• Reporting Requirements for Foreign Assets to Get Stricter: A new reporting regime for foreign financial institutions, created under the HIRE/FACTA legislation enacted in March 2010, will have a major impact on both businesses and individuals -- and will continue to undercut "reliable" foreign bank secrecy by requiring the institutions, not just individuals, to report offshore assets. "Very broadly, the new requirements will oblige foreign financial institutions (FFIs) to obtain identification from U.S. account holders and report it to the IRS, or be subject to a 30 percent withholding tax on certain U.S. income and asset sales," Mr. Hardy explains. "Although the requirements do not take effect until 2013, FFIs must start to consider now what processes will be put into place. Banks will be increasingly wary of cross-border transfers and of offshore account holders. FFIs will have to assess the cost of doing business in the U.S. and having U.S. customers."

Bank Secrecy Act

  • Enforcement Net to Tighten on Cross-Border Transfers: New regulations for reporting cross-border transactions under the Bank Secrecy Act are likely to take effect in 2011. The proposed regulations would require certain domestic banks and money transmitters to report cross-border electronic transmittal of funds, and would also require banks to file an annual report with FinCEN that lists the accounts and taxpayer identification numbers of all account holders who sent or received these transmittals. "As with HIRE/FACTA, the proposed regulations would undercut efforts to conceal the transfer of funds between offshore accounts and the U.S. -- the enforcement net will be drawn even tighter," Mr. Hardy says.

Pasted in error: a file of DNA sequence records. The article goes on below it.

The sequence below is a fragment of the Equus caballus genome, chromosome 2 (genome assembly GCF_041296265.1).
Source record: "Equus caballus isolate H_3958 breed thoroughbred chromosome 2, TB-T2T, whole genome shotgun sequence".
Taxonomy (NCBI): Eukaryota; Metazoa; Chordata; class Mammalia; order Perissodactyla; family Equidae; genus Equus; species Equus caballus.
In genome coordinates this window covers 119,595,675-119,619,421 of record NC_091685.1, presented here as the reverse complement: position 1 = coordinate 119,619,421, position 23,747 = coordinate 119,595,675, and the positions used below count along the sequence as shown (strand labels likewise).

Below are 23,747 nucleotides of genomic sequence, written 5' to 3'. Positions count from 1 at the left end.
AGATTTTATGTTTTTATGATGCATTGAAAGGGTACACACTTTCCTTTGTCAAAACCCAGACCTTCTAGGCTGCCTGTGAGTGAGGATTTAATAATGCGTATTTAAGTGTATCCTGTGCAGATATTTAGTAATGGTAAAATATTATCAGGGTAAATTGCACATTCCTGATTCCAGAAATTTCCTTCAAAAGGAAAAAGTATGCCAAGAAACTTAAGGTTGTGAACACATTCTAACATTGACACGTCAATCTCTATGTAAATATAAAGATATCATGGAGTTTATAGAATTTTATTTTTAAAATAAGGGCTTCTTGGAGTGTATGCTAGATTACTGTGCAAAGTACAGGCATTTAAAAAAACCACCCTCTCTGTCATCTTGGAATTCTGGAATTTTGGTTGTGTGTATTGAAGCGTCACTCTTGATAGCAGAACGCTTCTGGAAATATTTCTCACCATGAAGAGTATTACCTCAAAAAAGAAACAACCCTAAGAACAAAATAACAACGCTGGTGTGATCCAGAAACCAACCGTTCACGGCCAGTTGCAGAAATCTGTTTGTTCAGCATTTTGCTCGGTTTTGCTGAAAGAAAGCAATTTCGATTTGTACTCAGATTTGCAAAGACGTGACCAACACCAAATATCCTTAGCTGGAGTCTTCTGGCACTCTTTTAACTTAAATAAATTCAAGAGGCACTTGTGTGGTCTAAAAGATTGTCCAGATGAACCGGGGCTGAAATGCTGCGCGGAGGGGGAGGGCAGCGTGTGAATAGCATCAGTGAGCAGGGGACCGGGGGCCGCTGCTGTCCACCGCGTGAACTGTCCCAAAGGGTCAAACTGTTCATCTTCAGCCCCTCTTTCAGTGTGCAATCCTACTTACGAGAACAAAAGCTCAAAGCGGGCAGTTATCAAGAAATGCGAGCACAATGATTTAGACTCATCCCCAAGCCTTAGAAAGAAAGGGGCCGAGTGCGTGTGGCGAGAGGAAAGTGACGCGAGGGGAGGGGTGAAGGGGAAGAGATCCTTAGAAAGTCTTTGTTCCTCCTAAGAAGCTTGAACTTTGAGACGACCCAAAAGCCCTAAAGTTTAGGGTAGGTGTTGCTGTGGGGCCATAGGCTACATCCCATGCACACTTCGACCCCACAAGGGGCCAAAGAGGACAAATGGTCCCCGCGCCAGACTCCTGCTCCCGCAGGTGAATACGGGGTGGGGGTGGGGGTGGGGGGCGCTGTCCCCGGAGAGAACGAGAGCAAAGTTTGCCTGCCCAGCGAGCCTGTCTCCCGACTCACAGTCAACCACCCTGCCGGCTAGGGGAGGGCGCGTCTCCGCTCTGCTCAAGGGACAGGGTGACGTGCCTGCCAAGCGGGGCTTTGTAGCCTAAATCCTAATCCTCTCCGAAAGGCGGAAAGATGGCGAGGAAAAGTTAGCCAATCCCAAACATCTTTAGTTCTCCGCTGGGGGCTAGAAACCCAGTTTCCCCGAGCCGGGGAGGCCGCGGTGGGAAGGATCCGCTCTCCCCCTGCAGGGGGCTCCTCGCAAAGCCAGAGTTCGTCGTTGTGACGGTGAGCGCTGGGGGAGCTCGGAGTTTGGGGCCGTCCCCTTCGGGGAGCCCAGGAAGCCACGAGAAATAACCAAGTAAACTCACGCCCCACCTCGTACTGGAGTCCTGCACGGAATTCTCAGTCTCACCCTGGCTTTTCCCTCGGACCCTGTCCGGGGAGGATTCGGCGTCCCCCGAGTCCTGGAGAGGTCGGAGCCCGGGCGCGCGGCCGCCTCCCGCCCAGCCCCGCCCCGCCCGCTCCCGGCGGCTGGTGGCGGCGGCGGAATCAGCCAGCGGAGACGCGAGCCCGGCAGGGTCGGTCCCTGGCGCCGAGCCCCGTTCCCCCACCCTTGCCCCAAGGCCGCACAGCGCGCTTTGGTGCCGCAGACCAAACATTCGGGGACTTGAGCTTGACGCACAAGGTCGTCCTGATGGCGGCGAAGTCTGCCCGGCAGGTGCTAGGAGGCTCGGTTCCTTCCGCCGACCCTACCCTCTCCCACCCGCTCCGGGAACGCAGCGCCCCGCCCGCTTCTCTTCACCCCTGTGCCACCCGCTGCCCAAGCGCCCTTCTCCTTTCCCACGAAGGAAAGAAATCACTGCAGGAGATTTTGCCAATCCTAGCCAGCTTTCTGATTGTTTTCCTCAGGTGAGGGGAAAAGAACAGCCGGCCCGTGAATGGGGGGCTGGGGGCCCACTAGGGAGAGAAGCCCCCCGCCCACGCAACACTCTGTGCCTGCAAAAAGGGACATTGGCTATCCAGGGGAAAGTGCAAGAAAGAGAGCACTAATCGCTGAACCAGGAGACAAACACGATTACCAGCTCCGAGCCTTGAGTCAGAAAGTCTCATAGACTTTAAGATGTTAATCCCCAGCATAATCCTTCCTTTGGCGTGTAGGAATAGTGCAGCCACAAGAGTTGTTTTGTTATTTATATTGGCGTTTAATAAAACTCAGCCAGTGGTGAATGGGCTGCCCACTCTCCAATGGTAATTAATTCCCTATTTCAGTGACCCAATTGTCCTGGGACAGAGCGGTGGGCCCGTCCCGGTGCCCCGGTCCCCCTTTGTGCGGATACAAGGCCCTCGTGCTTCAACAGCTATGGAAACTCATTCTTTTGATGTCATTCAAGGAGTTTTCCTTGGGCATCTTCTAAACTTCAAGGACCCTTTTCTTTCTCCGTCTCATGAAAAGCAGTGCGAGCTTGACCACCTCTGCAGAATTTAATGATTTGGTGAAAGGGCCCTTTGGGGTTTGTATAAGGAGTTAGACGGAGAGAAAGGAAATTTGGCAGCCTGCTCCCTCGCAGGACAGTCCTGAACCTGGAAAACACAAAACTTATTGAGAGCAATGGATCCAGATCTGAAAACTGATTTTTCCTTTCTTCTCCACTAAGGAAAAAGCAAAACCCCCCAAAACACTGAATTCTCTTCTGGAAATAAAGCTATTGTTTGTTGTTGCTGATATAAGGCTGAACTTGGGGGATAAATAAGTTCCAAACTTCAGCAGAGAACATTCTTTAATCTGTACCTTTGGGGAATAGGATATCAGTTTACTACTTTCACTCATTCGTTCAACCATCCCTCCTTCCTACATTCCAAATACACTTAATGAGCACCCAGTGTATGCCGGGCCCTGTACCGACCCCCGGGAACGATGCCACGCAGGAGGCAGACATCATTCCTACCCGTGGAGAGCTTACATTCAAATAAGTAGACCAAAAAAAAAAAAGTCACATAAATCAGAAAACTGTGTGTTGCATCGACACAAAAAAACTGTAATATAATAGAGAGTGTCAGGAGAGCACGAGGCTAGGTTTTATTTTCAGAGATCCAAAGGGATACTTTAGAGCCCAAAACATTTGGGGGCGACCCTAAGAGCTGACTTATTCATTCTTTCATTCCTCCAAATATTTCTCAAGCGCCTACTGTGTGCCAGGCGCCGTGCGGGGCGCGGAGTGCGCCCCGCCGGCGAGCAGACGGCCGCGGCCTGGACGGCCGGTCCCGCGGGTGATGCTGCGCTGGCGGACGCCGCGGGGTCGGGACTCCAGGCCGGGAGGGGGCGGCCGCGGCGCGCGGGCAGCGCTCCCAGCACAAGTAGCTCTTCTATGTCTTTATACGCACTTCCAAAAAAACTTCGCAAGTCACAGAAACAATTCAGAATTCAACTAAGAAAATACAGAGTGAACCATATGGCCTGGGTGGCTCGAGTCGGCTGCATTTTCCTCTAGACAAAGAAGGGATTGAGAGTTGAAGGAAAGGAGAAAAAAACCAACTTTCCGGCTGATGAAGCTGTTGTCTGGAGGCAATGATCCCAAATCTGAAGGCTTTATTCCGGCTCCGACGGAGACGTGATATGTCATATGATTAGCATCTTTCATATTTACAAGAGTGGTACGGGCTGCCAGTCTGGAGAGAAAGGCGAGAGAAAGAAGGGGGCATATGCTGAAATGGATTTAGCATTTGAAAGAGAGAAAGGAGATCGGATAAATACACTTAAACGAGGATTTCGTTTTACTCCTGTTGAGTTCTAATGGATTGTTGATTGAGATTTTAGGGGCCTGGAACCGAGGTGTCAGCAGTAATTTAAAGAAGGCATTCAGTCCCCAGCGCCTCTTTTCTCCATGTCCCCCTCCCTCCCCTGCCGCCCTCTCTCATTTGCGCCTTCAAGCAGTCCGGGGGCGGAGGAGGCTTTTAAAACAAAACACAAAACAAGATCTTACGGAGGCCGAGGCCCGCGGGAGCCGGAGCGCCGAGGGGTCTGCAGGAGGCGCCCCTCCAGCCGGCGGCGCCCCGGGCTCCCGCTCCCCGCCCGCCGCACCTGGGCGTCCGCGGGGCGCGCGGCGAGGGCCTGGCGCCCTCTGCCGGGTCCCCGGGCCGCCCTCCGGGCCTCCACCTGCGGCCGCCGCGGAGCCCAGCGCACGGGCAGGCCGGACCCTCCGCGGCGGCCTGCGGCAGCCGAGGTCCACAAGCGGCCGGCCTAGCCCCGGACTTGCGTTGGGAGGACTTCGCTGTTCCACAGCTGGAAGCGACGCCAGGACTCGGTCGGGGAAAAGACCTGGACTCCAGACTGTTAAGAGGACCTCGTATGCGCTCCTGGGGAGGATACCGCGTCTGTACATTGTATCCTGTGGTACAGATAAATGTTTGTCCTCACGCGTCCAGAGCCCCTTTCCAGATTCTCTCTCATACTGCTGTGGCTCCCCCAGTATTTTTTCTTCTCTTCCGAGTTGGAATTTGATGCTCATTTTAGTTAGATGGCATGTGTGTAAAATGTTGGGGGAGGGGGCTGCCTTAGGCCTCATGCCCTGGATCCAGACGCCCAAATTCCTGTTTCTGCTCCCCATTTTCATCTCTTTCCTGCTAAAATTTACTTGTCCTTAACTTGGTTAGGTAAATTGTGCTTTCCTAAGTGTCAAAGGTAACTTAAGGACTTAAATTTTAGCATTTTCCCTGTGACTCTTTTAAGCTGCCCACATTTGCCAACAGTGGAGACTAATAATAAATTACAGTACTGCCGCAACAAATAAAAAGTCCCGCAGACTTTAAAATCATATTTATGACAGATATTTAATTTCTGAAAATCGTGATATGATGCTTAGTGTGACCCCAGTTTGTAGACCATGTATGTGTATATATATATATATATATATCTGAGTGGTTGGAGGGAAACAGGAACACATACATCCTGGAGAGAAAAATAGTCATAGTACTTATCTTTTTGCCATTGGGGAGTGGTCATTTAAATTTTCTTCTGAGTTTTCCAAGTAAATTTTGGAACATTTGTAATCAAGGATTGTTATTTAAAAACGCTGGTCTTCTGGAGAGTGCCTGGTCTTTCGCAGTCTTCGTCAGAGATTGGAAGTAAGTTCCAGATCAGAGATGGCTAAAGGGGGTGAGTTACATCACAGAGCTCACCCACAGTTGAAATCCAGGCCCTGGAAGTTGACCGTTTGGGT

• FBAR Filings to Increase: The number of FBAR filings will continue to rise significantly. The FBAR reporting requirement will now be supplemented by the similar and new requirement under HIRE/FACTA that taxpayers holding over $50,000 in foreign financial assets during a tax year will have to file a disclosure statement with their income tax return regarding the assets, with many taxpayers required to file both sets of forms.

Money Laundering

  • Anti-Money Laundering Programs to Intensify -- and Their Scope Expands to Cover New Enforcement "Hot Spots": Anti-money laundering compliance programs pursued by financial institutions under the Bank Secrecy Act will continue to have to account for offshore activities. Among the requirements is strict adherence to the traditional requirement to file any necessary Suspicious Activity Reports. 

"Tax and money laundering enforcement shows no sign of slowing, and is likely to expand into new areas of complexity. Those at risk would be well advised to anticipate scrutiny and take necessary steps toward resolution sooner rather than later," said Mr. Hardy.